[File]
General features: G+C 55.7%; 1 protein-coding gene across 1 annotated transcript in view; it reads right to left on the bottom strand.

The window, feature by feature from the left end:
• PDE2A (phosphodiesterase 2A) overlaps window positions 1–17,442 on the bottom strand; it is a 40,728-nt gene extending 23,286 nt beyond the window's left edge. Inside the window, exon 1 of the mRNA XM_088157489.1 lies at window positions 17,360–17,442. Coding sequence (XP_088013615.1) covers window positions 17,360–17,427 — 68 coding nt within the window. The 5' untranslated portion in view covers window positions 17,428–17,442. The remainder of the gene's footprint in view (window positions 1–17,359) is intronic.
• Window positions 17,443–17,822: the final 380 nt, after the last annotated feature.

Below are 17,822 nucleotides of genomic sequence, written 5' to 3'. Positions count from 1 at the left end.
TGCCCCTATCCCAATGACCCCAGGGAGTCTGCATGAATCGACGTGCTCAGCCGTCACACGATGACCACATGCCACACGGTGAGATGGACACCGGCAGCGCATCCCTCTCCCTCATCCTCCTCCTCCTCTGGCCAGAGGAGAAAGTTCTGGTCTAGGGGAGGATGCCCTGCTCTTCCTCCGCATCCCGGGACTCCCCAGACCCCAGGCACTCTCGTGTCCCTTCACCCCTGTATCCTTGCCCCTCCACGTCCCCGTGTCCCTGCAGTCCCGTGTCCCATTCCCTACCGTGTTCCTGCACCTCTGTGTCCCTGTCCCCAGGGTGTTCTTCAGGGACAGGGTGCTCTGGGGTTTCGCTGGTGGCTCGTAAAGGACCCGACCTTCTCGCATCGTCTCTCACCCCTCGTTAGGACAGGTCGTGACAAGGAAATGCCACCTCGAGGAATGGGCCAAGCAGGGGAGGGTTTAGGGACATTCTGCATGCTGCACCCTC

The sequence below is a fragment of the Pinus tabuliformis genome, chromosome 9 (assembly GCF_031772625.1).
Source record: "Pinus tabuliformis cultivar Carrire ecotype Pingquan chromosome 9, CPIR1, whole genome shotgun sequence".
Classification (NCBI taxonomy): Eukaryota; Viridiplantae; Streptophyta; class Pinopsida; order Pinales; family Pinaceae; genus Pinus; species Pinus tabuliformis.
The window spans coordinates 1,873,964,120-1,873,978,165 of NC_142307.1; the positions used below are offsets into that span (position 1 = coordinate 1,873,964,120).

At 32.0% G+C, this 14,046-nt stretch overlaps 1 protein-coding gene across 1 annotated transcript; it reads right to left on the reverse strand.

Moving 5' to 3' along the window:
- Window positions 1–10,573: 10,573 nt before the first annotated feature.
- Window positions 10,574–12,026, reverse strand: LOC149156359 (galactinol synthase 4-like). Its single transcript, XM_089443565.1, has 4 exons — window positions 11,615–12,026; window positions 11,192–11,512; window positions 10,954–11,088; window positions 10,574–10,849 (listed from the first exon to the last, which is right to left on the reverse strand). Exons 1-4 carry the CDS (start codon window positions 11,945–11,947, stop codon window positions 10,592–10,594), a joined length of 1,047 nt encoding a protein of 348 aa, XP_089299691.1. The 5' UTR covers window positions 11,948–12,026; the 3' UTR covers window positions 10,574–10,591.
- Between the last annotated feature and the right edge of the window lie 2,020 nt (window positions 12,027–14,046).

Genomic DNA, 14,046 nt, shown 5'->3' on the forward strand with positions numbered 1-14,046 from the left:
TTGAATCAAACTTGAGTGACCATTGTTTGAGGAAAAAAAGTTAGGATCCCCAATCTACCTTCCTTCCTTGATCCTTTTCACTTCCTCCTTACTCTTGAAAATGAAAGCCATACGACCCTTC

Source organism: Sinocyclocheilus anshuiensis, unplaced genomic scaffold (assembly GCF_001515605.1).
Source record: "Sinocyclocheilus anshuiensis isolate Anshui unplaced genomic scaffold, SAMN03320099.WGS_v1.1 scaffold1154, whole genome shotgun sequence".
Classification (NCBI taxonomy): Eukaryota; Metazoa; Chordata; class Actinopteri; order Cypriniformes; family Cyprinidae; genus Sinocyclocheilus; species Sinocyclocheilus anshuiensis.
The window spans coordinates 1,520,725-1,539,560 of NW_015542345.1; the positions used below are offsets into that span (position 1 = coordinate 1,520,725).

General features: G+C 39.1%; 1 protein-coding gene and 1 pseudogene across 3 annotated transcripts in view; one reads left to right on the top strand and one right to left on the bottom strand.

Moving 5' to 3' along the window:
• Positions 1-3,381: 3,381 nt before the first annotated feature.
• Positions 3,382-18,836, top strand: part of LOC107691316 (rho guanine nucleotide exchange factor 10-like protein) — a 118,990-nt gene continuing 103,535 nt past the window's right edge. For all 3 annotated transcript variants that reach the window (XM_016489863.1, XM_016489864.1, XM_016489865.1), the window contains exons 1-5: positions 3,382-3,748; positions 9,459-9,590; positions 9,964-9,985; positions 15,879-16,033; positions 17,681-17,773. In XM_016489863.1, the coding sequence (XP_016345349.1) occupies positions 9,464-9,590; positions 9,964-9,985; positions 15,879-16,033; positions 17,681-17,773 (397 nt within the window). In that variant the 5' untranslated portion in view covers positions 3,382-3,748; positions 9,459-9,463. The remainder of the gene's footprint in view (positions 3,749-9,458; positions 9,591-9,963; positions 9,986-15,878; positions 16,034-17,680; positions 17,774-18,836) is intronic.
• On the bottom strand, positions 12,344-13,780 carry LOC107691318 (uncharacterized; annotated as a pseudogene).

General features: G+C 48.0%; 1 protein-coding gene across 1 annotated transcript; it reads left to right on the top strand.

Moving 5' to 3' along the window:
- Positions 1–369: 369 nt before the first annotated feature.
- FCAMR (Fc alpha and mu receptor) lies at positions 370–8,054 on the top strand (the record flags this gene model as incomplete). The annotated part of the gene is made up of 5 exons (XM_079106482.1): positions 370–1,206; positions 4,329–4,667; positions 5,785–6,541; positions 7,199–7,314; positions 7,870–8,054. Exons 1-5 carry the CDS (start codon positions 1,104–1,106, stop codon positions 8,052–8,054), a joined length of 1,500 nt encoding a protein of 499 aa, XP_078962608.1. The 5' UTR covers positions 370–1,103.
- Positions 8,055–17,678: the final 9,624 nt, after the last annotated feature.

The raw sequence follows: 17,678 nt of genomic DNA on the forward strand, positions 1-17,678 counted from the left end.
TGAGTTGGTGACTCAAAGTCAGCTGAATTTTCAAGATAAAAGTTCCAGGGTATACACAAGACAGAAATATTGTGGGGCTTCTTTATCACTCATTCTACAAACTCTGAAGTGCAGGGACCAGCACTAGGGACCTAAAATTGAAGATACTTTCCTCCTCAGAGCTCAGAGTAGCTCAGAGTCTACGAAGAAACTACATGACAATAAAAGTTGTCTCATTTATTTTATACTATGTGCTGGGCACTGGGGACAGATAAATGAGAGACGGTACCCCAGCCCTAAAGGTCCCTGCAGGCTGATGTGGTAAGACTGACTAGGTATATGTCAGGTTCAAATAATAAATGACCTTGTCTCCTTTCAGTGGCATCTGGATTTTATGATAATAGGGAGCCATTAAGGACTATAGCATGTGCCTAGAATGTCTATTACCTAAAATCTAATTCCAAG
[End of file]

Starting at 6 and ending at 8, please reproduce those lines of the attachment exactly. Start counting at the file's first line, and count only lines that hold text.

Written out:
TGCCCCTATCCCAATGACCCCAGGGAGTCTGCATGAATCGACGTGCTCAGCCGTCACACGATGACCACATGCCACACGGTGAGATGGACACCGGCAGCGCATCCCTCTCCCTCATCCTCCTCCTCCTCTGGCCAGAGGAGAAAGTTCTGGTCTAGGGGAGGATGCCCTGCTCTTCCTCCGCATCCCGGGACTCCCCAGACCCCAGGCACTCTCGTGTCCCTTCACCCCTGTATCCTTGCCCCTCCACGTCCCCGTGTCCCTGCAGTCCCGTGTCCCATTCCCTACCGTGTTCCTGCACCTCTGTGTCCCTGTCCCCAGGGTGTTCTTCAGGGACAGGGTGCTCTGGGGTTTCGCTGGTGGCTCGTAAAGGACCCGACCTTCTCGCATCGTCTCTCACCCCTCGTTAGGACAGGTCGTGACAAGGAAATGCCACCTCGAGGAATGGGCCAAGCAGGGGAGGGTTTAGGGACATTCTGCATGCTGCACCCTC

The sequence below is a fragment of the Pinus tabuliformis genome, chromosome 9 (assembly GCF_031772625.1).
Source record: "Pinus tabuliformis cultivar Carrire ecotype Pingquan chromosome 9, CPIR1, whole genome shotgun sequence".